significant respect. Indeed, it has announced its intention to appeal
even the imposition of the modest conduct remedies it has itself
proposed as an alternative to the non-structural remedies sought by
Third, Microsoft has proved untrustworthy in the past. In earlier
proceedings in which a preliminary injunction was entered, Microsoft's
purported compliance with that injunction while it was on appeal was
illusory and its explanation disingenuous. If it responds in similar
fashion to an injunctive remedy in this case, the earlier the need for
enforcement measures becomes apparent the more effective they are
likely to be.
Finally, the Court believes that extended proceedings on the form a
remedy should take are unlikely to give any significantly greater
assurance that it will be able to identify what might be generally
regarded as an optimum remedy. As has been the case with regard to
Microsoft's culpability, opinion as to an appropriate remedy is
sharply divided. There is little chance that those divergent opinions
will be reconciled by anything short of actual experience. The
declarations (and the "offers of proof") from numerous potential
witnesses now before the Court provide some insight as to how its
various provisions might operate, but for the most part they are
merely the predictions of purportedly knowledgeable people as to
effects which may or may not ensue if the proposed final judgment is
entered. In its experience the Court has found testimonial predictions
of future events generally less reliable even than testimony as to
historical fact, and cross-examination to be of little use in
enhancing or detracting from their accuracy.
In addition to its substantive objections, the proposed final judgment
is also criticized by Microsoft as being vague and ambiguous.
Plaintiffs respond that, to the extent it may be lacking in detail, it
is purposely so to allow Microsoft itself to propose such detail as
will be least disruptive of its business, failing which plaintiffs
will ask the Court to supply it as the need appears.
Plaintiffs won the case, and for that reason alone have some
entitlement to a remedy of their choice. Moreover, plaintiffs'
proposed final judgment is the collective work product of senior
antitrust law enforcement officials of the United States Department of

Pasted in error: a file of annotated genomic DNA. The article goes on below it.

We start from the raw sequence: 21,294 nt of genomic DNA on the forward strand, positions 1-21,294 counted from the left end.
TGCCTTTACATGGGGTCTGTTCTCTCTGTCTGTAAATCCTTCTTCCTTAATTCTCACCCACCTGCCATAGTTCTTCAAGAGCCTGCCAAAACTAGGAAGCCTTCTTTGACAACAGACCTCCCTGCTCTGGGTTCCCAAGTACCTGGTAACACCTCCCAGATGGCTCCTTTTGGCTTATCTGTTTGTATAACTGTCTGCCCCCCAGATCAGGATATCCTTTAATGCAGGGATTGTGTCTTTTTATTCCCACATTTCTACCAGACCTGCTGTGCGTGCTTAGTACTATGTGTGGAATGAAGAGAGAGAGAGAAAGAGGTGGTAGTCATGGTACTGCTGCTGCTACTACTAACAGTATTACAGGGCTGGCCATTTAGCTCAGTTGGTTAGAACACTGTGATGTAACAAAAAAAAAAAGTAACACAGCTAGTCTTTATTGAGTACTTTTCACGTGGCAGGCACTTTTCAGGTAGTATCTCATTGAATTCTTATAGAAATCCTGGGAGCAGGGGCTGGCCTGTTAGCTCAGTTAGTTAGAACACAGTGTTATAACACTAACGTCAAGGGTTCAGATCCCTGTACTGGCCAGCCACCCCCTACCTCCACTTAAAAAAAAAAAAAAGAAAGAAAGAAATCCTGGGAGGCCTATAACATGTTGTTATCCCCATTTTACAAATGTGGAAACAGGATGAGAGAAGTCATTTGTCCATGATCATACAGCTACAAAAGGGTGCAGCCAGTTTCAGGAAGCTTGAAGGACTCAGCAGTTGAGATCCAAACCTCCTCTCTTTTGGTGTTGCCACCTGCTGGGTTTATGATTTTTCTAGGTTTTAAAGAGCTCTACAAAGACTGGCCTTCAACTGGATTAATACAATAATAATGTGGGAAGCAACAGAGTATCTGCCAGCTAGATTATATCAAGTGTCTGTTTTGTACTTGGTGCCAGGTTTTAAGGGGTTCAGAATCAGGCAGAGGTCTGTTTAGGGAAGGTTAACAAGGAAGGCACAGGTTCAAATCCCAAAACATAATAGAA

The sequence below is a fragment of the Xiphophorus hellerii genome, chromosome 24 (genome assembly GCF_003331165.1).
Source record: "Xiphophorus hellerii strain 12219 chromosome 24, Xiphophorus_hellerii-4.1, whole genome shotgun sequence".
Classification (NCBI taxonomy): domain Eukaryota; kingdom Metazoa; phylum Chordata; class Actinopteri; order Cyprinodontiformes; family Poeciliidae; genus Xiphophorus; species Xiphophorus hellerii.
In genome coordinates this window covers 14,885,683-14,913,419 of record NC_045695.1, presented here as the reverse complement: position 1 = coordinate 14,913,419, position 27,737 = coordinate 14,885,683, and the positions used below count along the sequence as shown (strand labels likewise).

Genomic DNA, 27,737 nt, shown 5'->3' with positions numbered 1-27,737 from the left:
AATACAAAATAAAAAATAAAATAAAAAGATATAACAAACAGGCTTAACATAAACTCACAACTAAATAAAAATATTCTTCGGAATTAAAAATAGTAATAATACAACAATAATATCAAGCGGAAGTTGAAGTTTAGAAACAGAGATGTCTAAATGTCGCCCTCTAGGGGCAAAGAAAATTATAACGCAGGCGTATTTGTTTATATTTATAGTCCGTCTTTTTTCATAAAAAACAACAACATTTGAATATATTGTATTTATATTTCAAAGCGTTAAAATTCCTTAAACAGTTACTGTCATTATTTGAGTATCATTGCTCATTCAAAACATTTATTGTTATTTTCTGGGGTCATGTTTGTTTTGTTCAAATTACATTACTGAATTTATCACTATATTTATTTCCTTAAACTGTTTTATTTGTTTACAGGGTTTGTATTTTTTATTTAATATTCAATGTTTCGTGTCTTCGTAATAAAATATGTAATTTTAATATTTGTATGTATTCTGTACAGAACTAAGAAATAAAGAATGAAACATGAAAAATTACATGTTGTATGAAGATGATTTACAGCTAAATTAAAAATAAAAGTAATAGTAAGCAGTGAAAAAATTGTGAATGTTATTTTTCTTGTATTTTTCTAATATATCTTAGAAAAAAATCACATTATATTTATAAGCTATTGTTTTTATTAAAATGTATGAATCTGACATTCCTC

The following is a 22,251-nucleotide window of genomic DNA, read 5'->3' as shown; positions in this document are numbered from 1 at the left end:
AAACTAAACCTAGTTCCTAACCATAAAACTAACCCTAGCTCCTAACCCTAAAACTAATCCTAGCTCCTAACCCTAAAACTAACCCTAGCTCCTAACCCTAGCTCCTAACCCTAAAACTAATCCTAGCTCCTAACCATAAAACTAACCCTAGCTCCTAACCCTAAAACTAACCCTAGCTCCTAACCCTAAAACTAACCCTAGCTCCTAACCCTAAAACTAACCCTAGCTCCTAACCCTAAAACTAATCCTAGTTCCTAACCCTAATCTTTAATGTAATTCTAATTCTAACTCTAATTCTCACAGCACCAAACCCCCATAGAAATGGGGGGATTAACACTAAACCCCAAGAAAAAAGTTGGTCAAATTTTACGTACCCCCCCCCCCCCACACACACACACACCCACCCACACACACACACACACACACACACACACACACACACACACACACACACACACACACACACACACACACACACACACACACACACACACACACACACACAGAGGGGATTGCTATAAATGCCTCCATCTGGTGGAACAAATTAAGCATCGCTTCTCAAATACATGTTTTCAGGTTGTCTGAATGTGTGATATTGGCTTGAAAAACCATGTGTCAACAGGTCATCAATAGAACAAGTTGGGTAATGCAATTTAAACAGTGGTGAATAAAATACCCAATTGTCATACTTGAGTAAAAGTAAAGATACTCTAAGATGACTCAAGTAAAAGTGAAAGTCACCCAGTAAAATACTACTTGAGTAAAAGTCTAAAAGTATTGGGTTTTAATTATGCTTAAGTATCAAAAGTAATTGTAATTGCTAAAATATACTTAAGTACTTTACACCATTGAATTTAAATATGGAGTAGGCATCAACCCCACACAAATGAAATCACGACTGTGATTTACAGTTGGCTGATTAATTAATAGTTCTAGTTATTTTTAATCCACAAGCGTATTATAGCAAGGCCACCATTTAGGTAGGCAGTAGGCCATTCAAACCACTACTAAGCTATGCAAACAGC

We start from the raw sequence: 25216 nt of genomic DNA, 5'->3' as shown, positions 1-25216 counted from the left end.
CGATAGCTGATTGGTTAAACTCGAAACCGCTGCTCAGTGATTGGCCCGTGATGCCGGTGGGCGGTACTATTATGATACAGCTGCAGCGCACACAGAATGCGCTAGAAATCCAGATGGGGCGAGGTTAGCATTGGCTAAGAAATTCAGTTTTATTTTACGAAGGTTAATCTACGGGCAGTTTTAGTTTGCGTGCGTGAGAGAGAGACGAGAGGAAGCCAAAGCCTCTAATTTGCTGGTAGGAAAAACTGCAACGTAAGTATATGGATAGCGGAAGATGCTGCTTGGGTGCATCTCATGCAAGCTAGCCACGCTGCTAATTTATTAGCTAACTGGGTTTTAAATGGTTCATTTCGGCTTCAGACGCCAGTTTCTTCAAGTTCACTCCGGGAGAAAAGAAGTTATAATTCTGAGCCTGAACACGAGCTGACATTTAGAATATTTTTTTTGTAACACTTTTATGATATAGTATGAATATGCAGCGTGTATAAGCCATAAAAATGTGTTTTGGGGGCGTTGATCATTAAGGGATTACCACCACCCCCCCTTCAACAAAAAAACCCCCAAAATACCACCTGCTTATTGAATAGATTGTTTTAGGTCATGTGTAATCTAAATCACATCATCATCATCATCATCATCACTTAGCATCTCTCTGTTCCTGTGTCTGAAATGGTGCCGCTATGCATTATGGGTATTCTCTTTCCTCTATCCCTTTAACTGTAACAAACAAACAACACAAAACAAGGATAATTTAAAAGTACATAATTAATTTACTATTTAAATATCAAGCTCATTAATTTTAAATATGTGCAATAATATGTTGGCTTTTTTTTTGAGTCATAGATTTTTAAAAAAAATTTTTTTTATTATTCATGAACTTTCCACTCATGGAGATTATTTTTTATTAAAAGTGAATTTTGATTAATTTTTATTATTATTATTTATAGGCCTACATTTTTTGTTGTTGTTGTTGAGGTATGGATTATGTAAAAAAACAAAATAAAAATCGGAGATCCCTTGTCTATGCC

Justice and the Attorneys General of 19 states, in conjunction with
These officials are by reason of office obliged and expected to
consider - and to act in - the public interest; Microsoft is not. The
proposed final judgment is represented to the Court as incorporating
provisions employed successfully in the past, and it appears to the
Court to address all the principal objectives of relief in such cases,
namely, to terminate the unlawful conduct, to prevent its repetition
in the future, and to revive competition in the relevant markets.
Microsoft's alternative decree is plainly inadequate in all three
The final judgment proposed by plaintiffs is perhaps more radical than
might have resulted had mediation been successful and terminated in a
consent decree. It is less so than that advocated by four
disinterested amici curiae. It is designed, moreover, to take force in
stages, so that the effects can be gauged while the appeal progresses
and before it has been fully implemented. And, of course, the Court
will retain jurisdiction following appeal, and can modify the judgment
as necessary in accordance with instructions from an appellate court
or to accommodate conditions changed with the passage of time.
It is, therefore, this _____ day of June, 2000,
ORDERED, that the motion of defendant Microsoft Corporation for
summary rejection of the plaintiffs' proposed structural
reorganization is denied; and it is
FURTHER ORDERED, that defendant Microsoft Corporation's "position" as
to future proceedings on the issue of remedy is rejected; and it is
FURTHER ORDERED, that plaintiffs' proposed final judgment, as revised
in accordance with the proceedings of May 24, 2000 and Microsoft's
comments thereon, be entered as a Final Judgment herein.
Thomas Penfield Jackson
U.S. District Judge
1. Despite their surprise, compounded no doubt by the Court's refusal
on May 24th to allow discovery and take testimony on the issue,
Microsoft's attorneys were promptly able to tender a 35-page "Offer of
Proof," summarizing in detail the testimony 16 witnesses would give to
explain why plaintiffs' proposed remedy, in its entirety, is a bad
idea. Within a week they added seven more.
2. Two states dissented from the imposition of structural remedies but
fully supported the remainder of the relief proposed. The absence of
total unanimity merely confirms the collaborative character of the
process by which the proposed final judgment was formulated.